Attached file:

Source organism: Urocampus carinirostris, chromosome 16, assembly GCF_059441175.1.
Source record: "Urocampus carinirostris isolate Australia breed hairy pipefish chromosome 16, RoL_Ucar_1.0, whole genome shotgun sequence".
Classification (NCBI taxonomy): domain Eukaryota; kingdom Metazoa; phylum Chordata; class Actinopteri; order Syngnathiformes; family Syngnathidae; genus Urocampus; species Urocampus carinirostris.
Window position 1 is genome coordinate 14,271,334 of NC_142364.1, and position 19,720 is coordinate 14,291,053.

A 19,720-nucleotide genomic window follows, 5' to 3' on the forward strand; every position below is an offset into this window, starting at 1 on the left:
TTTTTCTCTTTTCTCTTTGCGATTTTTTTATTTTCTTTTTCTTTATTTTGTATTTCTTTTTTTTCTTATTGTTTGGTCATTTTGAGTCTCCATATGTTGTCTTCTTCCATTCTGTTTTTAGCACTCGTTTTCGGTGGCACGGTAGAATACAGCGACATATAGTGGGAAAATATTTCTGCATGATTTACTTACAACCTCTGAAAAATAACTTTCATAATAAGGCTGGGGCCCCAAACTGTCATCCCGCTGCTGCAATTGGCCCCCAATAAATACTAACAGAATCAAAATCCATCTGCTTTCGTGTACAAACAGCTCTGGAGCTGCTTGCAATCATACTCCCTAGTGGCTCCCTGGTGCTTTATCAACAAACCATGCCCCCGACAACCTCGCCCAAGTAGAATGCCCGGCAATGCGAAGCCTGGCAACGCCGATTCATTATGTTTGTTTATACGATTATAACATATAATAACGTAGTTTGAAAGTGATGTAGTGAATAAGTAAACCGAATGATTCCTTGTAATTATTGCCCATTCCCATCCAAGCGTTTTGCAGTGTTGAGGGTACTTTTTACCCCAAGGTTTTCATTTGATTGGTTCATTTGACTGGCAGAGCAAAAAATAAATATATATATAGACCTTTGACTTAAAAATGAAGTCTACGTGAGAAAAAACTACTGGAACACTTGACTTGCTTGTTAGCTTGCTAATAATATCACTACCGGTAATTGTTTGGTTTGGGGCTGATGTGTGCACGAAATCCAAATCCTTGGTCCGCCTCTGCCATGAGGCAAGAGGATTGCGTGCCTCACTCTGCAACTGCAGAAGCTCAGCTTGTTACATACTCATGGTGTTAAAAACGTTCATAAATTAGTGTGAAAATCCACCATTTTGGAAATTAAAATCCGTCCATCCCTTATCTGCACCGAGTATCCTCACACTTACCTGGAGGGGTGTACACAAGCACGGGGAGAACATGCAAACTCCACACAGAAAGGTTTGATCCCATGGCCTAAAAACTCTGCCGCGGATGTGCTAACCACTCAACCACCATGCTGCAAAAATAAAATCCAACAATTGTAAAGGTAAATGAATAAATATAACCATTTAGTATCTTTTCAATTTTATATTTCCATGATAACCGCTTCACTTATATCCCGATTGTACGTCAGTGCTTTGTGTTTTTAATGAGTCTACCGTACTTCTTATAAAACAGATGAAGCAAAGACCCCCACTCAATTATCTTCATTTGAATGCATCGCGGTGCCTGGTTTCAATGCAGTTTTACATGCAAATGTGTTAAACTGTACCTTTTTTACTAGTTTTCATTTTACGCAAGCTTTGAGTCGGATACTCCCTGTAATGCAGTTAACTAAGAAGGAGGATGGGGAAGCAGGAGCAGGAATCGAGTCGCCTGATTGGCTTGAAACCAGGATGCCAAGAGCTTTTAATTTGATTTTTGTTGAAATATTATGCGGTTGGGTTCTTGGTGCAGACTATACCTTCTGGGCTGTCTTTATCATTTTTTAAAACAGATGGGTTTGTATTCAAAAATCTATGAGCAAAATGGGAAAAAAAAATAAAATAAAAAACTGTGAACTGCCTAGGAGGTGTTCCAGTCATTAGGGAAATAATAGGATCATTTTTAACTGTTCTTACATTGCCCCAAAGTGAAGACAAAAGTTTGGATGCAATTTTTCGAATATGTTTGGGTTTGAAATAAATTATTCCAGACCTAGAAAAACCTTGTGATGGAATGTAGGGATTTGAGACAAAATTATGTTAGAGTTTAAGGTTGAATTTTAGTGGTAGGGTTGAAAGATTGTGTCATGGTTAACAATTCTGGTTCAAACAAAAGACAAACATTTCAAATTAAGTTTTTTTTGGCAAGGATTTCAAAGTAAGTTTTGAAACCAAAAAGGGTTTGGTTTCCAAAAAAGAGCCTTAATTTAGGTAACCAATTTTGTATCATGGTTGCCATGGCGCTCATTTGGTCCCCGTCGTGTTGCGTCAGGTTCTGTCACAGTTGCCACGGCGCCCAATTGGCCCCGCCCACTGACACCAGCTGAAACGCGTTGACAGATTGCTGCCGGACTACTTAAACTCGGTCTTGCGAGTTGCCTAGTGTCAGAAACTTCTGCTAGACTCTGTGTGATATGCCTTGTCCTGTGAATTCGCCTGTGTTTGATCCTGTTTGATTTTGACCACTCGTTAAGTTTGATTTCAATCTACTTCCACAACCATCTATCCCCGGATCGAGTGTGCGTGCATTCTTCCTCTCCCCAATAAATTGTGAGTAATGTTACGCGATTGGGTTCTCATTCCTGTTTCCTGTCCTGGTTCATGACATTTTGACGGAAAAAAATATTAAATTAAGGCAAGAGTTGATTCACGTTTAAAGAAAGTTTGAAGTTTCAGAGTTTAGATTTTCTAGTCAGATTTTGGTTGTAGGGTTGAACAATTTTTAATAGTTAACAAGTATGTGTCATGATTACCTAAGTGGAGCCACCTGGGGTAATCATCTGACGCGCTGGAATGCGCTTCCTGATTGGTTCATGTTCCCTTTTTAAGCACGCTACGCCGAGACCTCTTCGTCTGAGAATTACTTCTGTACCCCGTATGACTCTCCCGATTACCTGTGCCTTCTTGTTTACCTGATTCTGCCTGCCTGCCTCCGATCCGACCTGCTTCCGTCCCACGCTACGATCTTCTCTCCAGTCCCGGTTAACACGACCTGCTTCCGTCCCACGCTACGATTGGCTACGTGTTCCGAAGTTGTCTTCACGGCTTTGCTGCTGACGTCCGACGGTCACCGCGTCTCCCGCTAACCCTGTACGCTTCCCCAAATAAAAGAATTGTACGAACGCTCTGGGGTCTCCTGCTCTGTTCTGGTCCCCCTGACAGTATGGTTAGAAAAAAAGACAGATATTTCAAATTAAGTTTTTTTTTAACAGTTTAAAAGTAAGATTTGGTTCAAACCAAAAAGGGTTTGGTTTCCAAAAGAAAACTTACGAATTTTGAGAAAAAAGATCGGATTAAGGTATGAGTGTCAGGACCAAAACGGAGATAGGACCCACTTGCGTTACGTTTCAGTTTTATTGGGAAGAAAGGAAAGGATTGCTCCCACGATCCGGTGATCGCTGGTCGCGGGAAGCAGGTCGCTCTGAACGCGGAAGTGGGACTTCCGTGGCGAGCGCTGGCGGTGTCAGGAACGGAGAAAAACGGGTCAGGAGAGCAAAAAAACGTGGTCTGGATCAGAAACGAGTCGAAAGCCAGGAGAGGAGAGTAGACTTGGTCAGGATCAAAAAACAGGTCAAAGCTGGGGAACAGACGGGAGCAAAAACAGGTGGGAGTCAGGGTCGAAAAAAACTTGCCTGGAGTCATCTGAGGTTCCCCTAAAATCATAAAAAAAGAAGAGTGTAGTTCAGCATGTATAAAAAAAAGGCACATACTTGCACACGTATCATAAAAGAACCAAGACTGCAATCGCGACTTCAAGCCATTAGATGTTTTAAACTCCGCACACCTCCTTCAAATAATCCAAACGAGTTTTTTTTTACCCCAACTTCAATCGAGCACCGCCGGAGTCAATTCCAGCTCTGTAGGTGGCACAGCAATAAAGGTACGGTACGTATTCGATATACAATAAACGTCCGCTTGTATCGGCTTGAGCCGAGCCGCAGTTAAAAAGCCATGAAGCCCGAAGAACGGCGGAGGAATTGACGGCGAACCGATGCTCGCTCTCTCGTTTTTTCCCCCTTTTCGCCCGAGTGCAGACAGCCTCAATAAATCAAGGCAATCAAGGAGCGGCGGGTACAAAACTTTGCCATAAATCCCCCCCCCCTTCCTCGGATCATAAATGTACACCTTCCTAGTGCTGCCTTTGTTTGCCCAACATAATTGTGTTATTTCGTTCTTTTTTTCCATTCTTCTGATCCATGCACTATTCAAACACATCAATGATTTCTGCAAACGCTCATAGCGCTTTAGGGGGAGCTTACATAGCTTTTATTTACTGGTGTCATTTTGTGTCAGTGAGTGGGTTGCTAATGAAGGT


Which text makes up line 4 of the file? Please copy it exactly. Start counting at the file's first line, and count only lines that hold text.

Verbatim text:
Window position 1 is genome coordinate 14,271,334 of NC_142364.1, and position 19,720 is coordinate 14,291,053.